From timeless classics like Goodnight Moon to contemporary favorites like Don’t Let the Pigeon Drive the Bus, one of the best things that parents can do for their kids is cuddle up together with a book. It’s not just the one-on-one time that matters—story time helps develop children’s reading skills and vocabulary development, which in turn predict later academic performance.
According to overwhelming scientific consensus, shared reading—when young kids join in on reading a book, guided and supported by an adult—gets kids engaged in books and makes them better readers in the long term. That’s especially true of picture books. Adults can engage with children by showing them photos and illustrations to help them understand the story, even if they don’t know all of the words.
If you’re eager to practice shared reading with your kids, a recent study from the American Psychological Association can help you figure out the best way to go about it. Three Researchers at the University of Sussex conducted a meta-analysis of 38 studies involving 2,455 children to understand why, and how, shared reading benefits kids’ word comprehension. Some of the answers they found surprised them, and may surprise you too. Here’s a partial list of the habits that help kids, and the factors that don’t seem to make a big difference.
How to read with your kids
- Make it interactive: Reading books in an interactive way—by pointing out illustrations, asking questions, and providing word definitions—”significantly influences the number of new words children learn from shared storybook reading.” The gains from this type of reading, called dialogic, are significant: “The use of dialogic styles increases word learning by more than one word per child.”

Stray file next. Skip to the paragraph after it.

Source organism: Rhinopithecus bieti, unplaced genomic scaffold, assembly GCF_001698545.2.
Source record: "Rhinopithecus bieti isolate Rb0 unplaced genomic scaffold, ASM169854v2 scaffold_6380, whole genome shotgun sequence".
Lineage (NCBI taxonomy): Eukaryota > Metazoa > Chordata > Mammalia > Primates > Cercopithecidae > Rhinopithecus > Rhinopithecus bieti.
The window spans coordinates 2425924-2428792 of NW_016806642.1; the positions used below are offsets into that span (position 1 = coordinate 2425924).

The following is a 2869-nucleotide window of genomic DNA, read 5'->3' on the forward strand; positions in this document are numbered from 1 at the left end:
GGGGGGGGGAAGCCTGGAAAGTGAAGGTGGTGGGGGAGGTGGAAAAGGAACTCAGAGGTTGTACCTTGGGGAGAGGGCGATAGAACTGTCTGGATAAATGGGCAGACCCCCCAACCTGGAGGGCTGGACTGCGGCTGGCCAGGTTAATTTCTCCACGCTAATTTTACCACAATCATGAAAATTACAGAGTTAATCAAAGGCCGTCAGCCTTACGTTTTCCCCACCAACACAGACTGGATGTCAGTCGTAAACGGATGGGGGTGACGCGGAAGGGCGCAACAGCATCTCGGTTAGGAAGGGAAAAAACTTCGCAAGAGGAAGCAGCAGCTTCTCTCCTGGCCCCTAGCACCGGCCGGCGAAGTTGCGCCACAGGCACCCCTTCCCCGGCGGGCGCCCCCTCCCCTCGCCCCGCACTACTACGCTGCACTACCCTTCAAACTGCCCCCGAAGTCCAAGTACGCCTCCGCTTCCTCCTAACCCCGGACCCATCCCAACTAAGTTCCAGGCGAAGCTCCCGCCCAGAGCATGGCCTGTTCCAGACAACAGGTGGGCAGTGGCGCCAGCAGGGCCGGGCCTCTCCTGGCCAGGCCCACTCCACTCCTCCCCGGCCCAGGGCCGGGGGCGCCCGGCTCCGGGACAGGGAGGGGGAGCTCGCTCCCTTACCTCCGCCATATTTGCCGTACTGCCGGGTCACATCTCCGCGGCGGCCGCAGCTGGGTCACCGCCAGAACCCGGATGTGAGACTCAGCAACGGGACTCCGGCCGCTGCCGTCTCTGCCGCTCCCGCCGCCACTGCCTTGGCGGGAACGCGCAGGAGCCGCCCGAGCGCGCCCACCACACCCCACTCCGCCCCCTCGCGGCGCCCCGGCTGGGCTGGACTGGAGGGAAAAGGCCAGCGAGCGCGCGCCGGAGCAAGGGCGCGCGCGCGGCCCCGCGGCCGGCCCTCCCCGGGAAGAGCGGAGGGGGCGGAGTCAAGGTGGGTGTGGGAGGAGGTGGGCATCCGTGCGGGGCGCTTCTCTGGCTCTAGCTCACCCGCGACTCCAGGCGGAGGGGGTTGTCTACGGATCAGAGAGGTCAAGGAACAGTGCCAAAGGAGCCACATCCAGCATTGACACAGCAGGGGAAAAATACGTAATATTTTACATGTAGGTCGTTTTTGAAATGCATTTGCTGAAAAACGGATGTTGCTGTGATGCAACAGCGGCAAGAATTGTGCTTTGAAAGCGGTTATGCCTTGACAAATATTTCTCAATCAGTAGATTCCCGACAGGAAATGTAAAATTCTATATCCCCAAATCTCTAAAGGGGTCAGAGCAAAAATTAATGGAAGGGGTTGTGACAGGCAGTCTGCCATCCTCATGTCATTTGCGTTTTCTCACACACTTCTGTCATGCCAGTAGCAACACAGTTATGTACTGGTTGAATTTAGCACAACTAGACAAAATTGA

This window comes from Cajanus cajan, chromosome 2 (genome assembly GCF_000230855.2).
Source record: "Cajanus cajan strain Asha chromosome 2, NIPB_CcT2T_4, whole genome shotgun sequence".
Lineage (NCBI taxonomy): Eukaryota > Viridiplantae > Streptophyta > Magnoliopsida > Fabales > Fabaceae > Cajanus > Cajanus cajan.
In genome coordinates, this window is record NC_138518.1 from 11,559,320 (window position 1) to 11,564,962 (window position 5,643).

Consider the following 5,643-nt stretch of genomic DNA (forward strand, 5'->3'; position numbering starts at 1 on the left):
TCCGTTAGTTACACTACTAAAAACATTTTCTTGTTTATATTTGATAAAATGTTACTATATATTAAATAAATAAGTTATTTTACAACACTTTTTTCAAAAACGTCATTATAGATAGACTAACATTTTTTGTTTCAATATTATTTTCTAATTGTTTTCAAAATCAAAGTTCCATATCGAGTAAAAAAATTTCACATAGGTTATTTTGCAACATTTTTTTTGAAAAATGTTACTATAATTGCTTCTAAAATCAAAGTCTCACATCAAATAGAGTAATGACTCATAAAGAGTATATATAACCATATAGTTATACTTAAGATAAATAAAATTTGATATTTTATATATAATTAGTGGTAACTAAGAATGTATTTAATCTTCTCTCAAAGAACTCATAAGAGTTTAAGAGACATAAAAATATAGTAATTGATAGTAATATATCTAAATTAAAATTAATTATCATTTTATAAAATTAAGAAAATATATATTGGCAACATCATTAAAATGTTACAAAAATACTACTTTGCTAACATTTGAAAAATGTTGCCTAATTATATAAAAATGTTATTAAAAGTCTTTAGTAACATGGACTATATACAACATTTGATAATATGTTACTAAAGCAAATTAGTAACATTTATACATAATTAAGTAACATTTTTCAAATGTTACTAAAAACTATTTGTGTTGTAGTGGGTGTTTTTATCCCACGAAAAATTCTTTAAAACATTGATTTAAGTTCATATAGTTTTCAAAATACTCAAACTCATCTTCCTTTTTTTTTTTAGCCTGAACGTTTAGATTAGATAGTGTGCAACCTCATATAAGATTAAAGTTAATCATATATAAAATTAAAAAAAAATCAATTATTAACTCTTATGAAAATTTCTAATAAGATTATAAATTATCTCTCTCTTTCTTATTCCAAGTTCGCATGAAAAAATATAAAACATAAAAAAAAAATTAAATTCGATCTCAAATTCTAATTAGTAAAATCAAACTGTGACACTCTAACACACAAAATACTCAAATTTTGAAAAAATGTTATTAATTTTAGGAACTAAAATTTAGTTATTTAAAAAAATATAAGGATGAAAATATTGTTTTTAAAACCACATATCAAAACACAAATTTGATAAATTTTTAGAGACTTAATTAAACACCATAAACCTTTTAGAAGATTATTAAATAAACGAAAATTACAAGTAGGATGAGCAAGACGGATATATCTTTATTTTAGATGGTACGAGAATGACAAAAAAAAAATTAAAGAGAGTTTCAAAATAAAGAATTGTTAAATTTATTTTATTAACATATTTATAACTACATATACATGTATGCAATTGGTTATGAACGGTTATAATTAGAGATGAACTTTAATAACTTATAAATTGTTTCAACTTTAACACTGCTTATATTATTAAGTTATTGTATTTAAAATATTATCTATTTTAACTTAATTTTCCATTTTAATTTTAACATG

- Repeat certain vocabulary words: The report shows that multiple exposures to words improves word learning, not just because the kids memorize the word, but because they understand it better and can retain it for longer.
- Keep favorite stories in rotation: While the meta-analysis didn’t find a conclusive enough link between story repetition and word comprehension, other studies (including one conducted by Jessica Horst, one of this study’s co-authors), have shown that reading the same stories over and over again increases kids’ ability to both remember and retain words.
What matters less
- Who reads: The researchers found that children’s word comprehension wasn’t influenced by whether a story was read by a teacher—a familiar reader—or by a researcher that the child didn’t know.
- A child’s age: Horst tells me this finding surprised her. Her team found that, despite the conventional wisdom that older kids learn words better than younger kids, there seemed to be no link between age and word comprehension. That could be because the researchers in the 38 studies self-moderated to adapt the tasks to the children’s age: “Naturally, the researchers seemed to be updating what they were asking the kids to do, so they’re not asking older kids and younger kids to do the same kinds of things,” Horst says.
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